by Art Katz


  As men, our integrity and eternal destiny are going to be measured and determined by the nature of the questions we ask.  Despite countless volumes of study and speculation, despite the assaults of human wisdom and moral exertion, I believe the Holocaust has remained an unresolved mystery precisely because we have not raised the deepest and truest questions. 

    Perhaps this is so because in our hearts we already sense that were we ever to commit ourselves to finding the deepest roots of our Jewish calamities, our lives would be forever altered.  Perhaps we have perceived in our hearts that the truth of the Holocaust and of Jewish existence is going to cost much, and therefore we prefer to examine and speculate about the Holocaust rather than confront its haunting and unsettling enormity, and ask, “why has this happened to us?”  Nevertheless, the Holocaust, so vast in its dimensions, so all-encompassing in its implications, demands a correspondingly total and complete response from us.  To ask less than an all-embracing “why?” and to throw less than one’s whole being into searching that question out, regardless of the cost, are not to make a meaningful response at all.

    In Dachau, Germany, the concentration camp used in the Nazi era can still be found.  The gruesome reality has become a museum, and seems to be a witness to a sincere commitment to truth, regardless of how painful and incriminating it may be.  Or does it?  What if it is a picture of our Jewish relationship to the Holocaust, costly and provocative, but seeming to stop short of that final and total confrontation and meaning which alone constitute truth?

    The screams and shrieks that once permeated the air of Dachau have been muted, entombed behind glass windows.  A barrack has been built to exact specifications, a perfect replica of the original, but it is antiseptic and clean, utterly devoid of the stench of death, untouched by the indelible stain of human torment and degradation.  The museum, with its manicured grounds and memorial plaque, has submerged the reality of the Holocaust, blunting its true magnitude and impact far more effectively than could bulldozers and asphalt. 

    At Dachau today, the Holocaust has been reduced to manageable proportions, to dimensions which can still be contained within the limits of our understanding and emotions.  The museum and its apparent candor is a relatively small price for the Germans to pay for the privilege of considering the Holocaust a past event, a momentary aberration of history, which, for all of its horror, is being explained in a sense, but only within the limits of our humanistic assumptions, thereby allowing our human optimism to remain intact.  The shame and remorse evoked at Dachau are relatively easy alternatives to the unbounded shock and consternation which the Holocaust, untainted by human cosmetics, must inevitably produce.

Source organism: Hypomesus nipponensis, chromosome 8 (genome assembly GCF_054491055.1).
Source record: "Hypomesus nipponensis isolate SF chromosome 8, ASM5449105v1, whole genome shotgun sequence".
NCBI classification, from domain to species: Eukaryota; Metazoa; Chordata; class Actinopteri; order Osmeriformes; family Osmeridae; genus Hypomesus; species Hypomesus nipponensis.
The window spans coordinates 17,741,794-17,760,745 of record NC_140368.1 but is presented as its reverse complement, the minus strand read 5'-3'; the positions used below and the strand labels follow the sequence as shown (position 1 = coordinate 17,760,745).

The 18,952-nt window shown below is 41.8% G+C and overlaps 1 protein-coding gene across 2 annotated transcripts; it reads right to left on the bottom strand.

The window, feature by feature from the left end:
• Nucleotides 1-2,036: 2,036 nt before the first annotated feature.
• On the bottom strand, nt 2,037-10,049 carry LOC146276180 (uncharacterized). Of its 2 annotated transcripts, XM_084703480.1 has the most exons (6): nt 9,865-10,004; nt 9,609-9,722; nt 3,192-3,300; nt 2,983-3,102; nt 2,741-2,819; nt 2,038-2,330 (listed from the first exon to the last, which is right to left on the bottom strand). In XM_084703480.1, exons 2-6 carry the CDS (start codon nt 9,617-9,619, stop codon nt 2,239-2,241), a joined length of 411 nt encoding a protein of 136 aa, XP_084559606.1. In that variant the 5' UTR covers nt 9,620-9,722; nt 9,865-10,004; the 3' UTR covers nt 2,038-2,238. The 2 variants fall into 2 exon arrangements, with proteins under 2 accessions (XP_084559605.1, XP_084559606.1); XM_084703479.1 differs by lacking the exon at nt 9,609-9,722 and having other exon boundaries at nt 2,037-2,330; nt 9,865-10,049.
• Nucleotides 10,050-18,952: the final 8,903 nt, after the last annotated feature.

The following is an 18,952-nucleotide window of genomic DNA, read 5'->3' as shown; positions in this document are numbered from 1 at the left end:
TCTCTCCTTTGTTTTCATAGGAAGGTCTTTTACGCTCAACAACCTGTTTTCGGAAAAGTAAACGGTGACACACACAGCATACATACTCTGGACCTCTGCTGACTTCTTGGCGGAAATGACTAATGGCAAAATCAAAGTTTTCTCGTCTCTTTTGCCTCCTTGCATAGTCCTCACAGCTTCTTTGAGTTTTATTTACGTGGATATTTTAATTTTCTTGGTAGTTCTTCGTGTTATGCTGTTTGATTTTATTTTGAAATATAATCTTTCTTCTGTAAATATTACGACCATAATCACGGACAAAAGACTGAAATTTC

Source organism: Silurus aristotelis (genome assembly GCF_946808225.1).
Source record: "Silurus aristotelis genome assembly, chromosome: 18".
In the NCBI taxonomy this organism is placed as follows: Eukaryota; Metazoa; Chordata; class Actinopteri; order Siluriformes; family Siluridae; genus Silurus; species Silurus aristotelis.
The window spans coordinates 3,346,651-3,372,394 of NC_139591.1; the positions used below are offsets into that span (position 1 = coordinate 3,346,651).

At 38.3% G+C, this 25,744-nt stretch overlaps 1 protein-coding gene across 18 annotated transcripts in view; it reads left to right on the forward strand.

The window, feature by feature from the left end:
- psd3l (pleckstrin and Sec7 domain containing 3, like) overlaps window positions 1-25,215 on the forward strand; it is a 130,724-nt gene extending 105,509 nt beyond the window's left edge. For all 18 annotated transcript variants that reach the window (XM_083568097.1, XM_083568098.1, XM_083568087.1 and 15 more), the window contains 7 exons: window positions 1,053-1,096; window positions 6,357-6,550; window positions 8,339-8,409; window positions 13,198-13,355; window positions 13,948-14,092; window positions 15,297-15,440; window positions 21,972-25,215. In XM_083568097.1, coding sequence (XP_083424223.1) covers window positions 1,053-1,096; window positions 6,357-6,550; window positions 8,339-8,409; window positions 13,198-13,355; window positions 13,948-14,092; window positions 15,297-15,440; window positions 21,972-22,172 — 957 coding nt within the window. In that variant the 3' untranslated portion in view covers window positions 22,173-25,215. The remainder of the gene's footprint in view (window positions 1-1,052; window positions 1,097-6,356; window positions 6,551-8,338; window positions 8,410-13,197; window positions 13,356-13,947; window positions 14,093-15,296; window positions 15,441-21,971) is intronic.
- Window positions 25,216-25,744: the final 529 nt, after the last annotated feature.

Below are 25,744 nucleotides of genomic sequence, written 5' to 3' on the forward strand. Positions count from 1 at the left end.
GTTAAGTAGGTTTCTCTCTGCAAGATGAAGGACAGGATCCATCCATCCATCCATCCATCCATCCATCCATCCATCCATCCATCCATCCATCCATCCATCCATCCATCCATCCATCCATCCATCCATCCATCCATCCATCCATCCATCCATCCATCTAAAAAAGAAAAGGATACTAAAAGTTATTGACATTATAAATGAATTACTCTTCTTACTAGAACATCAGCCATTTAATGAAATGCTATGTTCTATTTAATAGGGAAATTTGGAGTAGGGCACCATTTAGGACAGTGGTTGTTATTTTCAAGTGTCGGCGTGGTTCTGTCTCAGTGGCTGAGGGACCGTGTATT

As Jews, we may actually have been unsuspecting accomplices with our German brothers.  Content to let remorse suffice, we are as unwilling as they to allow our perennial, human optimism and deep self-assurance to be brought into question.  Even our own Holocaust memorials have served to insulate us from the full impact and deepest implications of our tragedy.  The indignation and grief that Dachau evokes in the Jewish heart are preferable to, and far easier to live with, than the shock and total dislocation of mind and spirit which the Holocaust should, of itself, induce in us.  We have acquiesced to explanations born of our own wisdom, weaving of them a cloak beneath which the impassioned “why us?” burning in our hearts has been smothered and suppressed.  That question continues to burn, unquenched by our wisdom, just as the flames of the Holocaust continue to burn, though suppressed and hidden by the thin layer of civilization and culture stretched over the surface of our modern world.  We have appeared willing to reckon with the Holocaust, to ponder it, but the truth is, we have not yet truly faced it.

    One writer, reflecting upon the establishment of the Jewish ghetto in Warsaw observed that “the calamitous march of events shook many pious Jews from their traditional moorings.”  With few exceptions, we have drifted back to the traditional moorings of Judaism; we have drifted back to our humanistic optimism, to faith in human progress and to those religious traditions and practices that have come to characterize Jewish life.  Today, as in the past, there are multitudes of false prophets among us, crying “peace, peace!”  They are no longer found standing in the streets of Jerusalem, but in universities, in government offices and behind pulpits in synagogues.  Their popularity with us today is as great as that of their predecessors.  Yet, the truth is, there is no peace.  We are only superficially healed.  Most of us remain tied to our traditional moorings, content to believe in the optimistic words of our chosen “prophets.”

    Let there be those who will risk being torn loose from those moorings by the impact of the questions raised by the Holocaust in just the same way as their fathers in Warsaw and Dachau were torn loose and set adrift by the actual events.  Let there be those who will have the courage to dig deeper than the statistics of those horrors, deeper than the ashes and charred bones, deeper than the veneer of culture and civilization, for whom the comforts and securities of this present life are as transparent and cruel a deception as were the showerheads and bath-house fixtures of the death camp gas chambers.  Let there be those who will come to acknowledge the still-burning fires of the Holocaust, mirrored in their own hearts as the burning question of “why?”